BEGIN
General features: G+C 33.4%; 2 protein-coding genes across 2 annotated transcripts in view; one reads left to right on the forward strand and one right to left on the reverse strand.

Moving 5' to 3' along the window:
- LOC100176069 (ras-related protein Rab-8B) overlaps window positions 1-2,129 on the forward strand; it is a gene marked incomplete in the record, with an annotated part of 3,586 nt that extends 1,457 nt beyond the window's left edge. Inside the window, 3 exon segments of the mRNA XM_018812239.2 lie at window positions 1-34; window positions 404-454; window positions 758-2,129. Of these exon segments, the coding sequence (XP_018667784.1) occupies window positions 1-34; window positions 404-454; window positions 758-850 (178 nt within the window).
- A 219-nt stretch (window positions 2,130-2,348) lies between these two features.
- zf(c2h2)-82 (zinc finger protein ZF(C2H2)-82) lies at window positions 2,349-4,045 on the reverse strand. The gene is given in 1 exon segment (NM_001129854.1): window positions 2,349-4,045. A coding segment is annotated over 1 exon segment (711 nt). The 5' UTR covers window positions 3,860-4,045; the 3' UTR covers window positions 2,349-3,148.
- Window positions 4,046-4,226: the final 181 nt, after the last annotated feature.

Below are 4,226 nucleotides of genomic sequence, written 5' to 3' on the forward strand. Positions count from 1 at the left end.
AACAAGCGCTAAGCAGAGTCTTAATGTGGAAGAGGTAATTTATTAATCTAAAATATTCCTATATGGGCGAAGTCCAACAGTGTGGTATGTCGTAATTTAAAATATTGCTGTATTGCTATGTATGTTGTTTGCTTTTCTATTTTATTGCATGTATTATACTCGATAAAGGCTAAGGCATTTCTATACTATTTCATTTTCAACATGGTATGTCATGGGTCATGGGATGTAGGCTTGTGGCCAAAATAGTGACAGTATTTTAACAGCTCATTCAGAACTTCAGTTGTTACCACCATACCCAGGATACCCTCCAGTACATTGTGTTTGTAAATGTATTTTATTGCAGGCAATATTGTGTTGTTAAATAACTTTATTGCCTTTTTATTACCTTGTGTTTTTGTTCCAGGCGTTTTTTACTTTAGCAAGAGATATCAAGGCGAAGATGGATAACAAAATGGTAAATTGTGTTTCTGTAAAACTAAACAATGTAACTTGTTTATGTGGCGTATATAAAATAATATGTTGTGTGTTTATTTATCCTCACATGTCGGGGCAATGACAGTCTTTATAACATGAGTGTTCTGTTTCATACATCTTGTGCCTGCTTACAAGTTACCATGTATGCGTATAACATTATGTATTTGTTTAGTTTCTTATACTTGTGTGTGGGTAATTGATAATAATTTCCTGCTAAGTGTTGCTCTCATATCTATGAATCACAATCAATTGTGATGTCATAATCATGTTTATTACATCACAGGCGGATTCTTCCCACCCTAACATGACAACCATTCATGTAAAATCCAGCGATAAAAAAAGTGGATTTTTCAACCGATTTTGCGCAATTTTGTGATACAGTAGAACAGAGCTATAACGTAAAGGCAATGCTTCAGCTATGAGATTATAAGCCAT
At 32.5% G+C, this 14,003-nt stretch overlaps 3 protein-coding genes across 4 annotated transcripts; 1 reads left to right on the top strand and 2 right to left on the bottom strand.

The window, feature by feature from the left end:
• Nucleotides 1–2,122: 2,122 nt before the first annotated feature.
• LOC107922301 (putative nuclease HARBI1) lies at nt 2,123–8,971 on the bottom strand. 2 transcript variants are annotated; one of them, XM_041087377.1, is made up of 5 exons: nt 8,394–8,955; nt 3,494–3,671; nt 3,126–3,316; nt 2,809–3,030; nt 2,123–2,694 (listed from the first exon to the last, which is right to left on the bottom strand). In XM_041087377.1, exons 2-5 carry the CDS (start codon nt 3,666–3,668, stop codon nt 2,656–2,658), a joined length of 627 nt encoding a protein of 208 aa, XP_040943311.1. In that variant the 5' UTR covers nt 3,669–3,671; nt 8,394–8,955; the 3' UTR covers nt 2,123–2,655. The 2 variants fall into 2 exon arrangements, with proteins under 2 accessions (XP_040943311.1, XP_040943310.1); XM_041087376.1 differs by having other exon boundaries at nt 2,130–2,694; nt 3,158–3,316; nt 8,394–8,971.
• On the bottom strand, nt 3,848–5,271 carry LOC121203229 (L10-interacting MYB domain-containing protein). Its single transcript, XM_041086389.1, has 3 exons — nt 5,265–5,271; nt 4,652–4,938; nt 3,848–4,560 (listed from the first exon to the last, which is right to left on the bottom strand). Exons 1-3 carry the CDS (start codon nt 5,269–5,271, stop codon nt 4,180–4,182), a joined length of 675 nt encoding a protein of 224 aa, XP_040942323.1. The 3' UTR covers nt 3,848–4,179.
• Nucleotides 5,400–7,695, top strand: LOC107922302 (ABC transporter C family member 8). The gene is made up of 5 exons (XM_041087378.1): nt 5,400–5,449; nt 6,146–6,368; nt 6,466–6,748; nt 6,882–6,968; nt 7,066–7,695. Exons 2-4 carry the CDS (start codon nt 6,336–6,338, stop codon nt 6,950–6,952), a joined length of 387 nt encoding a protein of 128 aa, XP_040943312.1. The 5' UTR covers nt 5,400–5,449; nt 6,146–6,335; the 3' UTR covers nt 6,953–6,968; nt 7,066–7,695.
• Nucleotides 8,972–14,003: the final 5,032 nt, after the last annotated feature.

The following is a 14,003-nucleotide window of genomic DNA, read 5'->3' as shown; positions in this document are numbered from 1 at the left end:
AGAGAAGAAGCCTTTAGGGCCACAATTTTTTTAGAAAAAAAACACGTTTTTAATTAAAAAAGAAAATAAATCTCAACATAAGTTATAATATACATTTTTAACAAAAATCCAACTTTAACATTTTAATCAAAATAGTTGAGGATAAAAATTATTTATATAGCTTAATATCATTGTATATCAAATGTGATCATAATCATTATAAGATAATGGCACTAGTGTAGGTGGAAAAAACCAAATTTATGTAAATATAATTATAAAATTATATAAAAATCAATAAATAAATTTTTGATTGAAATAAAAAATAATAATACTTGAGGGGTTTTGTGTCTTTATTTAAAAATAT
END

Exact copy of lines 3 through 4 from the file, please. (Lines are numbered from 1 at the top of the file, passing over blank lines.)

- LOC100176069 (ras-related protein Rab-8B) overlaps window positions 1-2,129 on the forward strand; it is a gene marked incomplete in the record, with an annotated part of 3,586 nt that extends 1,457 nt beyond the window's left edge. Inside the window, 3 exon segments of the mRNA XM_018812239.2 lie at window positions 1-34; window positions 404-454; window positions 758-2,129. Of these exon segments, the coding sequence (XP_018667784.1) occupies window positions 1-34; window positions 404-454; window positions 758-850 (178 nt within the window).
- A 219-nt stretch (window positions 2,130-2,348) lies between these two features.